Continuing the story, Sunday the 10th was our last day in Nazareth. Sickness begins and little did I know it would worsen! Thanks to jetlag, Megan and I woke up early and decided to walk around the city a little after sunrise and take more photos. We took photos of an trashed couch covered in snow, photos of harsh shadows, and even with a local barber. After a bit of breakfast, which by this time, was getting a little less continental (I only opted for yogurt, coffee, and some lemony tea), we were off to Jerusalem with a few different stops along the way.
We first stopped at Acre / Akko / Akka. As you can see it goes by many names. It is a coastal city which has a ton of history from the Bronze Age through the Phoenicians, lived through the Greeks and Romans, to the Ottomans, Islamic era, Crusader period, etc. etc. Probably not in that exact order. Since this is not an all-encompassing history blog (sometimes I wish), I encourage you read about Acre because as dead as the city was when we visited, it really was incredibly interesting. SInce this day marks the start of my sickness, I will never forget buying a grapefruit/orange juice from a street vendor and it juiced the old fashion way and felt sooo good for my throat. We explored the ruins and tunnels and made our way to a short view of the Mediterranean. Even saw a cat and decided to be meta once again with pictures of us taking pictures of us taking pictures of us… (first meta photo was photo of bakclava on bakclava on bakclava).
Since we were already close to Haifa, the destination to meet our next speaker, we stopped at a Monastery called Stella Maris, grabbed some coffee and took a few photos. Besides the cool sights, drives, and history, our highlight today was speaking with Jameel Shehade and his Austrian mother, Agnes, at the House of Grace. They have been in charge of the halfway house for former prisoners and troubled youth since his father started it long ago in the AWESOME port city of Haifa. Amidst this conflict, it was so inspiring to see how they accepted everyone of all types of ethnicities, religions and political affiliations. The one thing that they cared about was taking care of others and showing them love. It was such a simple message that showed how resolving conflict requires seeing the humanity in others. Yet another inspiring story about how peace is possible. These little stories and miracles give one so much hope although the bigger story is such a complicated one to extract.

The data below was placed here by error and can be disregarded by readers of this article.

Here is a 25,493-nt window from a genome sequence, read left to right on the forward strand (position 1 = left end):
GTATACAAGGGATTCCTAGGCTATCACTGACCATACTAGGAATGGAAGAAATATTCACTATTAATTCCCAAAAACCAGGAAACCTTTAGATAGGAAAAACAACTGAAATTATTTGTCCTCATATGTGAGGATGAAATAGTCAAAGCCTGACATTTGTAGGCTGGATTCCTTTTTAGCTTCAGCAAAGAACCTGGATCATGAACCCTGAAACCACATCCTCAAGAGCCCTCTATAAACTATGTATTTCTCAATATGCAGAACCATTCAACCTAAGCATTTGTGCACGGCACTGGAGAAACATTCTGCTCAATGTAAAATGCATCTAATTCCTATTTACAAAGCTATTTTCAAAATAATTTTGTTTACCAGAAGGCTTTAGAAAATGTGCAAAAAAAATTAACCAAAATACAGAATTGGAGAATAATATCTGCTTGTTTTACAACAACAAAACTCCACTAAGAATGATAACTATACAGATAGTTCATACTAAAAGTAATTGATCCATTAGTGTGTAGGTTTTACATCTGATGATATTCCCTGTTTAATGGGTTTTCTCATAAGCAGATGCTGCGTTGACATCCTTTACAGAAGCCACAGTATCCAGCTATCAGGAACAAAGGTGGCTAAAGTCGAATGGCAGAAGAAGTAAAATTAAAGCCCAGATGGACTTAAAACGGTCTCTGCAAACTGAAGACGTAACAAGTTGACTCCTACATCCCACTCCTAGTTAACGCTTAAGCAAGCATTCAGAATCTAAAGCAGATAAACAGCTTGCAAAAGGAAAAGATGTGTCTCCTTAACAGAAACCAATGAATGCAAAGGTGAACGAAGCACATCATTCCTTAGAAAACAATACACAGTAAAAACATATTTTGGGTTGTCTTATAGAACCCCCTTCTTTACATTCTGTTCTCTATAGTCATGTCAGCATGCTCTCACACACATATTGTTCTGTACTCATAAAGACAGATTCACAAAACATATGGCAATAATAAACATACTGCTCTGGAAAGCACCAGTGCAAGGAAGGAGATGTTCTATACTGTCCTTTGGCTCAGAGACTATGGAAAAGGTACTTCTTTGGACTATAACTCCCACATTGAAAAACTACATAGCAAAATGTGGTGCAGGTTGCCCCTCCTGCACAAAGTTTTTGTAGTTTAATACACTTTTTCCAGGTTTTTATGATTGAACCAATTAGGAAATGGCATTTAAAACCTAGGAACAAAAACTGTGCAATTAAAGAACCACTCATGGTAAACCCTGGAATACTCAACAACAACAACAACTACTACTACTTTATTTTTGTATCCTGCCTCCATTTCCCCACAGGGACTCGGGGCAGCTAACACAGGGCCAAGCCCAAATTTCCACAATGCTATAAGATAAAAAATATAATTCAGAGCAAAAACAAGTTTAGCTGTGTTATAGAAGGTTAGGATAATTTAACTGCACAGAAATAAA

After than emotional rollercoaster of Q&A and storytelling, we grabbed falafel, simply stuffed with cucumber, lettuce, tomato, and a cream sauce for lunch and it was delicious. I don’t remember the name of the place, but it was the falafel place ACROSS Michelle’s Falafel. Sorry Michelle.
It’s too bad we couldn’t stay in Haifa for long, but on the road, we were able stop by the Aquaducts at Caesarea. Yup, the ones that Herod built to honor Augustus Caesar. From what I remember, it was pretty cold, but I couldn’t leave without just putting my feet in. It was so crazy looking at the structures and the ocean as the sun started to set. Also quick side note. While writing this, I had these big historical questions between who was who and who was more powerful and who would win in a fight between Alexander and Julius and Octavian and I decided that since they are all dead, I can’t dwell too much on all of that.
WE MADE IT TO JERUSALEM. So cool. You think Israel is tiny, but the diversity from town to town is insane. Picture Jerusalem as DC (diversity in state of mind, political hot spot) Nazareth, in my opinion was more quaint, quieter, unified. Tel Aviv is modern, a Miami if you will.
Before dinner, we had a little bit of free time where some of us were able to walk around Old Town Jerusalem and passing through the different quarters, Muslim, Christian, Jewish, Armenian, you can already feel a little bit of tension. We entered through the Damascus Gate, treaded with caution on the slippery cobblestone paths, and it was a really crazy experience seeing the Western/Wailing Wall and watching the Jews split up into men and women sides and pray. Notes were stuffed into the walls, hair was covered, and nearly everyone walked backwards after they were done.
Our hotel was really cool too. It was an old palace converted into a hotel and we ate in this room that felt like where Knights of the Round (or in this case, very long and rectangular) Table should be eating. The usual goodies were served: lamb, fries, salads, and hummus, but what stood out the most was the delicious little ‘croqueta’ – like pieces of heaven.
Tomorrow would be our lunch with the Jewish Rabbi and trying out Maqluba for the first time.